Politics of Money, Finance and Trade in Comparative Perspective

This information is for the 2013/14 session.

Teacher responsible

Dr Cheryl Schonhardt-Bailey CON6.05


This course is available on the BSc in Government, BSc in Government and Economics, BSc in Government and History and BSc in Politics and Philosophy. This course is available with permission as an outside option to students on other programmes where regulations permit. This course is not available to General Course students.

This course is not normally available to General Course students, unless they can demonstrate adequate background knowledge. The course is capped and only available as an outside option to non-Government students when there is space.  Students who take this course will not be permitted to take GV390 Government Essay Option. This course is capped at one group. The deadline for receipt of applications is Friday 11 October 2013.


Students should have background in political economy and/or public policy.

Course content

The course focuses on the role of institutions, ideas and interests in the process and formulation of three key areas of economic policy - i.e., (1) monetary policy, (2) financial stability and regulation, and (3) trade policy. We examine the causal influences of institutions, ideas and interests in monetary policy, finance and trade, focusing predominantly on developed countries. We draw on theories from economics and political science and analyze these using both historical and contemporary examples, and do so from a comparative perspective, rather than an international relations perspective. The primary focus of the course is on actual policy outcomes, which gives rise to the second portion of the course - namely the research dissertation. For this dissertation, we provide intensive supervision in assisting students to (1) design a scientific research question related to money, finance or trade, (2) compile appropriate data to test hypotheses which derive from the question, and (3) propose methods for analyzing the data. Students may employ either quantitative or qualitative methods for their research dissertation. Previous knowledge of statistical methods is assumed; however, some students may opt to acquire more specialist knowledge of textual analysis software, and the fundamentals for this will be provided in this course.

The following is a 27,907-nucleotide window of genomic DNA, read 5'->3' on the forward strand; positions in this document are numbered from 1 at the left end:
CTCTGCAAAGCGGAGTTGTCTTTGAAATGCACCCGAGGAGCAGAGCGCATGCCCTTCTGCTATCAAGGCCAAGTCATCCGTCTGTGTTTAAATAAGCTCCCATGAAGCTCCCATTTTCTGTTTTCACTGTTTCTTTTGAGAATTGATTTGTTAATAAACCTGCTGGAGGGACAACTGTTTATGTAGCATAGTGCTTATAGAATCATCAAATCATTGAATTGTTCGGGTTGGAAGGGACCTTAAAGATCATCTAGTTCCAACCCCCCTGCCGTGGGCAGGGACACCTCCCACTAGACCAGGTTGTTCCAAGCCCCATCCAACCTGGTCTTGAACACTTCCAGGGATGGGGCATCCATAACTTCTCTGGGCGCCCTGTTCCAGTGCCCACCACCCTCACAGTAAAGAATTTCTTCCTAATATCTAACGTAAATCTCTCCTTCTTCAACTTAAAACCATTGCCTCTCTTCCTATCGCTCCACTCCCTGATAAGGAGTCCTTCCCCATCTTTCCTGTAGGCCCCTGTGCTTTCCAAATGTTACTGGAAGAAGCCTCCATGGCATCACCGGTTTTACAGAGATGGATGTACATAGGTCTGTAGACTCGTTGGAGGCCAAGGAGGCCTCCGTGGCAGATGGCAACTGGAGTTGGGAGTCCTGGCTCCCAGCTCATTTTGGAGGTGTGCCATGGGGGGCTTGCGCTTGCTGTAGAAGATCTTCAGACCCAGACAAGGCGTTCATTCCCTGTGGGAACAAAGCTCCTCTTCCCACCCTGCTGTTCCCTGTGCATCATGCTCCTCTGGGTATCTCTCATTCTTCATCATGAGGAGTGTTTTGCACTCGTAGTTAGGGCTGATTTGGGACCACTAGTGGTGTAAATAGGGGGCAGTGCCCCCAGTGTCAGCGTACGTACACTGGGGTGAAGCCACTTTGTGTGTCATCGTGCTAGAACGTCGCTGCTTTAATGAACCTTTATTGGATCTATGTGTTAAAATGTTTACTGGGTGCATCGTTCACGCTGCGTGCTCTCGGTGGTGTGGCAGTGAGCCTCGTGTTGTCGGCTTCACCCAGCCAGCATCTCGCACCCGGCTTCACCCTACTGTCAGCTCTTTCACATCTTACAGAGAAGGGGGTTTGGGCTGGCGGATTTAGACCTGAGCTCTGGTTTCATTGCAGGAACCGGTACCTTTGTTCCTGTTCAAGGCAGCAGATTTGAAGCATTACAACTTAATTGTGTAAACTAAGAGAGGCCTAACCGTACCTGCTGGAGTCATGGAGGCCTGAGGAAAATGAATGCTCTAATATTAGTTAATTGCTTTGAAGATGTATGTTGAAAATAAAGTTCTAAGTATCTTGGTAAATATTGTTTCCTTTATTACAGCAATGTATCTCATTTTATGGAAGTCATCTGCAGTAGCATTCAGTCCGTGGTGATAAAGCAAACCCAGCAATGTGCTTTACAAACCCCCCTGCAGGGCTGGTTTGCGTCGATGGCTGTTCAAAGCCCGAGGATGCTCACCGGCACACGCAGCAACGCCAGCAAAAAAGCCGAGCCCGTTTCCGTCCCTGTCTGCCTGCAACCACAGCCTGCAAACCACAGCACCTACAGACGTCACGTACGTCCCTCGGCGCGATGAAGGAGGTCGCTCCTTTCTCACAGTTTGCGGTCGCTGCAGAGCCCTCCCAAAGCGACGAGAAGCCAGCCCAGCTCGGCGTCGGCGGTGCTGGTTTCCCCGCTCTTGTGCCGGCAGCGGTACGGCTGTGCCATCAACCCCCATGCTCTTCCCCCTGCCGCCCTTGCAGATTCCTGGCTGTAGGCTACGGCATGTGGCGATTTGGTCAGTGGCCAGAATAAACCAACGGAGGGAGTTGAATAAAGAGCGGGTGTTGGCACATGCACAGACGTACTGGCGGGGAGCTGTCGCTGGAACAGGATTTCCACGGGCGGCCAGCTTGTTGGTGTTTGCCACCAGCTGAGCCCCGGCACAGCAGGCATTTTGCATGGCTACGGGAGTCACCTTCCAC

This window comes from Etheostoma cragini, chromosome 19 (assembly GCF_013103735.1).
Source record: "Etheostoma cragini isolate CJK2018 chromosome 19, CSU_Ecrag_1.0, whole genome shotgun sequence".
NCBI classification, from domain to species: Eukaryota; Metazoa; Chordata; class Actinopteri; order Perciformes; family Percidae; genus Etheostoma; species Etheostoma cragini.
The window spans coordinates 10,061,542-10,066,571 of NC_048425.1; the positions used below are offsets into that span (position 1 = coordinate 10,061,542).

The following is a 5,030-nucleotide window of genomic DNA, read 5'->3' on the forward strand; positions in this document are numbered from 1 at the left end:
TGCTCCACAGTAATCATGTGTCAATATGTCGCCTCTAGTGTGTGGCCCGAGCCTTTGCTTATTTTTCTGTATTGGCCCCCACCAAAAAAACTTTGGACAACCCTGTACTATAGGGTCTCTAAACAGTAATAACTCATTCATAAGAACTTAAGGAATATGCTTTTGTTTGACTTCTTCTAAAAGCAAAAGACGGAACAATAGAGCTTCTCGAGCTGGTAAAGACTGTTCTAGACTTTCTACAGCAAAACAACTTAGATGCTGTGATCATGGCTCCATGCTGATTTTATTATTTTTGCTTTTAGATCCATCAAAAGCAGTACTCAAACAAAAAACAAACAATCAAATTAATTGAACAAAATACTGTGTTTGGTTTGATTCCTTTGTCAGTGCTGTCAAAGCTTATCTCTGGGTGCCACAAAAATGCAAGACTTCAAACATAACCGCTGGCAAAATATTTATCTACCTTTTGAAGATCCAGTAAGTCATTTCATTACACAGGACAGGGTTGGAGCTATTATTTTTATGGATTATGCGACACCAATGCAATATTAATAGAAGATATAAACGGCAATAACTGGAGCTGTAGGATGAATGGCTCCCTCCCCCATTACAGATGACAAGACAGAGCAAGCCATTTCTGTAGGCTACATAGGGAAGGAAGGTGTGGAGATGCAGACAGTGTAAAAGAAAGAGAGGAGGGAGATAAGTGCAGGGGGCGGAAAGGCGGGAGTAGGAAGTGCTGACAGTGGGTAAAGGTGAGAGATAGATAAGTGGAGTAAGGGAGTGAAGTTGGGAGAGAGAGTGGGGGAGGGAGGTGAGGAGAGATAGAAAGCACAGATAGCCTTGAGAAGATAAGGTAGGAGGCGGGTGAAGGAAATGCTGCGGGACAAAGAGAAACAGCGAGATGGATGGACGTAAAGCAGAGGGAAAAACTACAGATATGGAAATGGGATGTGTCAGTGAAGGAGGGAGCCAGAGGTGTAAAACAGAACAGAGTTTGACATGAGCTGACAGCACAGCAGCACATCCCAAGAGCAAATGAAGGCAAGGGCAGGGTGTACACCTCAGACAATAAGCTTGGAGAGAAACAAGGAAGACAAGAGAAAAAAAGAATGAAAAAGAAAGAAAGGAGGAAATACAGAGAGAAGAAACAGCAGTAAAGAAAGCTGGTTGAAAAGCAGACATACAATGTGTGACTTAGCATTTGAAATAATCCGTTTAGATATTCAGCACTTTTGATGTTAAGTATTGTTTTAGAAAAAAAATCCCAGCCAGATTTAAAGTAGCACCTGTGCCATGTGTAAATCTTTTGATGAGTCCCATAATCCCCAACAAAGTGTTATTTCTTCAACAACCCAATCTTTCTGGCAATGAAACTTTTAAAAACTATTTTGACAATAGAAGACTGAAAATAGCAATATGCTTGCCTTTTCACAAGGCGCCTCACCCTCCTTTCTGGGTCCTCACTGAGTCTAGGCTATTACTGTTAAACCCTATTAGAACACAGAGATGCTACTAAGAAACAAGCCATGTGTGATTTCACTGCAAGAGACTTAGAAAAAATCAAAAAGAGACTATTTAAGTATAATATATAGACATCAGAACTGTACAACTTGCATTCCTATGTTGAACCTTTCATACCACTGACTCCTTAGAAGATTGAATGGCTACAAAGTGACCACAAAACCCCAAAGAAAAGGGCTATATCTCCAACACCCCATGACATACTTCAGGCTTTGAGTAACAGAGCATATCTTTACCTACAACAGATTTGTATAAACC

10 hours of lectures and 10 hours of seminars in the MT. 2 hours of lectures, 12 hours of seminars and 6 hours of classes in the LT.

Formative coursework

One formative essay, based on the outline for students' research dissertation, in Michaelmas Term.

Indicative reading

C. Schonhardt-Bailey (2006) From the Corn Laws to Free Trade: Interests, Ideas and Institutions in Historical Perspective. MIT Press.

Hiscox, Michael. (2002) International Trade and Political Conflict, Princeton University Press

F. McGillivray, Privileging Industry: The Comparative Politics of Trade and Industrial Policy (Princeton, 2004)

Blinder, A., The Quiet Revolution: Central Banking Goes Modern (Yale Univ Press, 2004)

Charles Kindleberger, Manias, Panics, and Crashes: A History of Financial Crises (Wiley, 5th edn. 2005, 1st edn. 1978);

C. Schonhardt-Bailey & A. Bailey, Deliberating American Monetary Policy: A Textual Analysis, (MIT Press, 2013);

Carmen Reinhart & Kenneth Rogoff, This Time Is Different: Eight Centuries of Financial Folly (Princeton Univ. Press, 2009);

Martin Wolf, Fixing Global Finance (Johns Hopkins University Press, 2008).


Dissertation (100%, 10000 words) in the ST.

Key facts

Department: Government

Total students 2012/13: 15

Average class size 2012/13: 11

Value: One Unit

Guidelines for interpreting course guide information

PDAM skills

  • Self-management
  • Problem solving
  • Application of information skills
  • Communication
  • Application of numeracy skills
  • Specialist skills